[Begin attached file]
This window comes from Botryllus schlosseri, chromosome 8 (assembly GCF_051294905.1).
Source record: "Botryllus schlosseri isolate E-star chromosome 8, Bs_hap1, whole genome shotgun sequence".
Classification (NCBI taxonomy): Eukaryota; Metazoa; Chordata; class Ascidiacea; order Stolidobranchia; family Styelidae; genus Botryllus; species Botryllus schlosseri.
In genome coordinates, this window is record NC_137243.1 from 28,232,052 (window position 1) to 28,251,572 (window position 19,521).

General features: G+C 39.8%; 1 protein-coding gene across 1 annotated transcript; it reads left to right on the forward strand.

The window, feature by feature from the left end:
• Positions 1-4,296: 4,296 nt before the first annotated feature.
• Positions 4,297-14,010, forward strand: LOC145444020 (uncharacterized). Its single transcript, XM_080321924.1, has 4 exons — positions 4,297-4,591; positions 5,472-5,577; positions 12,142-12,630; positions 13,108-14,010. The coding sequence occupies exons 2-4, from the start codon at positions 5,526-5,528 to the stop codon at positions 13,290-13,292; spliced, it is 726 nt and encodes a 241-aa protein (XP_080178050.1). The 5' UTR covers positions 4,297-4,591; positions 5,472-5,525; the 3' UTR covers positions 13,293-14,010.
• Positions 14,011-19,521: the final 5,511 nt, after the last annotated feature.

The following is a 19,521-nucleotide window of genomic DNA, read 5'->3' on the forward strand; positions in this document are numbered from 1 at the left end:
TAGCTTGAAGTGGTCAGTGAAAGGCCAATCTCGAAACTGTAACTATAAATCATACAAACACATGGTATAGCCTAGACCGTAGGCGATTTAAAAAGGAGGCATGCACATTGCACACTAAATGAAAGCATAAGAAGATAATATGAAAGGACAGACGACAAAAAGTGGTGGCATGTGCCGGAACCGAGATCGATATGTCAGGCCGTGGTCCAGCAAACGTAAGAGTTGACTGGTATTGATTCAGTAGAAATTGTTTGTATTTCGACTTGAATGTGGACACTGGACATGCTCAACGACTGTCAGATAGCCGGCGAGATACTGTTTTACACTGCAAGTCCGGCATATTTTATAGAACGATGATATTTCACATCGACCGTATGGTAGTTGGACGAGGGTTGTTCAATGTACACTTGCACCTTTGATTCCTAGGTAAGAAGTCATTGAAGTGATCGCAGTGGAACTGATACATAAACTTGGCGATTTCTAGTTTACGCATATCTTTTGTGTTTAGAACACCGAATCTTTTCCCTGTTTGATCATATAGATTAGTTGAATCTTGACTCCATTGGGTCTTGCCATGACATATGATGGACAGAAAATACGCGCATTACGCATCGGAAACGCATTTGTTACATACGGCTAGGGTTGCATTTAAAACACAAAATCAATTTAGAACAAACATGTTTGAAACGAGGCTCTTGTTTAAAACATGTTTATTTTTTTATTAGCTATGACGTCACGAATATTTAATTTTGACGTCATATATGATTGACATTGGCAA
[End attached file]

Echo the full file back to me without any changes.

This window comes from Botryllus schlosseri, chromosome 8 (assembly GCF_051294905.1).
Source record: "Botryllus schlosseri isolate E-star chromosome 8, Bs_hap1, whole genome shotgun sequence".
Classification (NCBI taxonomy): Eukaryota; Metazoa; Chordata; class Ascidiacea; order Stolidobranchia; family Styelidae; genus Botryllus; species Botryllus schlosseri.
In genome coordinates, this window is record NC_137243.1 from 28,232,052 (window position 1) to 28,251,572 (window position 19,521).

General features: G+C 39.8%; 1 protein-coding gene across 1 annotated transcript; it reads left to right on the forward strand.

The window, feature by feature from the left end:
• Positions 1-4,296: 4,296 nt before the first annotated feature.
• Positions 4,297-14,010, forward strand: LOC145444020 (uncharacterized). Its single transcript, XM_080321924.1, has 4 exons — positions 4,297-4,591; positions 5,472-5,577; positions 12,142-12,630; positions 13,108-14,010. The coding sequence occupies exons 2-4, from the start codon at positions 5,526-5,528 to the stop codon at positions 13,290-13,292; spliced, it is 726 nt and encodes a 241-aa protein (XP_080178050.1). The 5' UTR covers positions 4,297-4,591; positions 5,472-5,525; the 3' UTR covers positions 13,293-14,010.
• Positions 14,011-19,521: the final 5,511 nt, after the last annotated feature.

The following is a 19,521-nucleotide window of genomic DNA, read 5'->3' on the forward strand; positions in this document are numbered from 1 at the left end:
TAGCTTGAAGTGGTCAGTGAAAGGCCAATCTCGAAACTGTAACTATAAATCATACAAACACATGGTATAGCCTAGACCGTAGGCGATTTAAAAAGGAGGCATGCACATTGCACACTAAATGAAAGCATAAGAAGATAATATGAAAGGACAGACGACAAAAAGTGGTGGCATGTGCCGGAACCGAGATCGATATGTCAGGCCGTGGTCCAGCAAACGTAAGAGTTGACTGGTATTGATTCAGTAGAAATTGTTTGTATTTCGACTTGAATGTGGACACTGGACATGCTCAACGACTGTCAGATAGCCGGCGAGATACTGTTTTACACTGCAAGTCCGGCATATTTTATAGAACGATGATATTTCACATCGACCGTATGGTAGTTGGACGAGGGTTGTTCAATGTACACTTGCACCTTTGATTCCTAGGTAAGAAGTCATTGAAGTGATCGCAGTGGAACTGATACATAAACTTGGCGATTTCTAGTTTACGCATATCTTTTGTGTTTAGAACACCGAATCTTTTCCCTGTTTGATCATATAGATTAGTTGAATCTTGACTCCATTGGGTCTTGCCATGACATATGATGGACAGAAAATACGCGCATTACGCATCGGAAACGCATTTGTTACATACGGCTAGGGTTGCATTTAAAACACAAAATCAATTTAGAACAAACATGTTTGAAACGAGGCTCTTGTTTAAAACATGTTTATTTTTTTATTAGCTATGACGTCACGAATATTTAATTTTGACGTCATATATGATTGACATTGGCAA